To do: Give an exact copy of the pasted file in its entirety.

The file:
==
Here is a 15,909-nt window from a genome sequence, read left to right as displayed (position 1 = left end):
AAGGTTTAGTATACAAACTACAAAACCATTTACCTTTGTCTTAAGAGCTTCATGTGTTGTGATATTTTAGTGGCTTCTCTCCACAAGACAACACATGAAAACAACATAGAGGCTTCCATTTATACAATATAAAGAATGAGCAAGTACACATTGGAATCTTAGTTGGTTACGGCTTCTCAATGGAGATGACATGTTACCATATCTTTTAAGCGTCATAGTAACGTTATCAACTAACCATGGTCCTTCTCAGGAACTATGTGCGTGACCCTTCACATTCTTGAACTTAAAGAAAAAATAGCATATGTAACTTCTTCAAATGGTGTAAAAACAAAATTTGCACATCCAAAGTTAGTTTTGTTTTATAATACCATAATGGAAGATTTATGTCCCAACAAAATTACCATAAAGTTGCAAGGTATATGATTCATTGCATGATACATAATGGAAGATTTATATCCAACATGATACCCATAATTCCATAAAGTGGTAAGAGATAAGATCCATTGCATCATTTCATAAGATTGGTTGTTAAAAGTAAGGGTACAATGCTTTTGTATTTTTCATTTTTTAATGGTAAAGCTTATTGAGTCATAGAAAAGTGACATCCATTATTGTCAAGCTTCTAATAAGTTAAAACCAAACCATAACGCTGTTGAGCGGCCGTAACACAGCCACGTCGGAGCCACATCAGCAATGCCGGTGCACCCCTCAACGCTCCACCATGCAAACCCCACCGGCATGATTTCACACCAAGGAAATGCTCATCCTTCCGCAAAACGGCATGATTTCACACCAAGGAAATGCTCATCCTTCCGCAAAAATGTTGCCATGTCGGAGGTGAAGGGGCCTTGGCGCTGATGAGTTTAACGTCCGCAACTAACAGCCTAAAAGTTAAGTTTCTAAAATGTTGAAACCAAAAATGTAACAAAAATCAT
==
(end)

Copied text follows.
Here is a 15,909-nt window from a genome sequence, read left to right as displayed (position 1 = left end):
AAGGTTTAGTATACAAACTACAAAACCATTTACCTTTGTCTTAAGAGCTTCATGTGTTGTGATATTTTAGTGGCTTCTCTCCACAAGACAACACATGAAAACAACATAGAGGCTTCCATTTATACAATATAAAGAATGAGCAAGTACACATTGGAATCTTAGTTGGTTACGGCTTCTCAATGGAGATGACATGTTACCATATCTTTTAAGCGTCATAGTAACGTTATCAACTAACCATGGTCCTTCTCAGGAACTATGTGCGTGACCCTTCACATTCTTGAACTTAAAGAAAAAATAGCATATGTAACTTCTTCAAATGGTGTAAAAACAAAATTTGCACATCCAAAGTTAGTTTTGTTTTATAATACCATAATGGAAGATTTATGTCCCAACAAAATTACCATAAAGTTGCAAGGTATATGATTCATTGCATGATACATAATGGAAGATTTATATCCAACATGATACCCATAATTCCATAAAGTGGTAAGAGATAAGATCCATTGCATCATTTCATAAGATTGGTTGTTAAAAGTAAGGGTACAATGCTTTTGTATTTTTCATTTTTTAATGGTAAAGCTTATTGAGTCATAGAAAAGTGACATCCATTATTGTCAAGCTTCTAATAAGTTAAAACCAAACCATAACGCTGTTGAGCGGCCGTAACACAGCCACGTCGGAGCCACATCAGCAATGCCGGTGCACCCCTCAACGCTCCACCATGCAAACCCCACCGGCATGATTTCACACCAAGGAAATGCTCATCCTTCCGCAAAACGGCATGATTTCACACCAAGGAAATGCTCATCCTTCCGCAAAAATGTTGCCATGTCGGAGGTGAAGGGGCCTTGGCGCTGATGAGTTTAACGTCCGCAACTAACAGCCTAAAAGTTAAGTTTCTAAAATGTTGAAACCAAAAATGTAACAAAAATCAT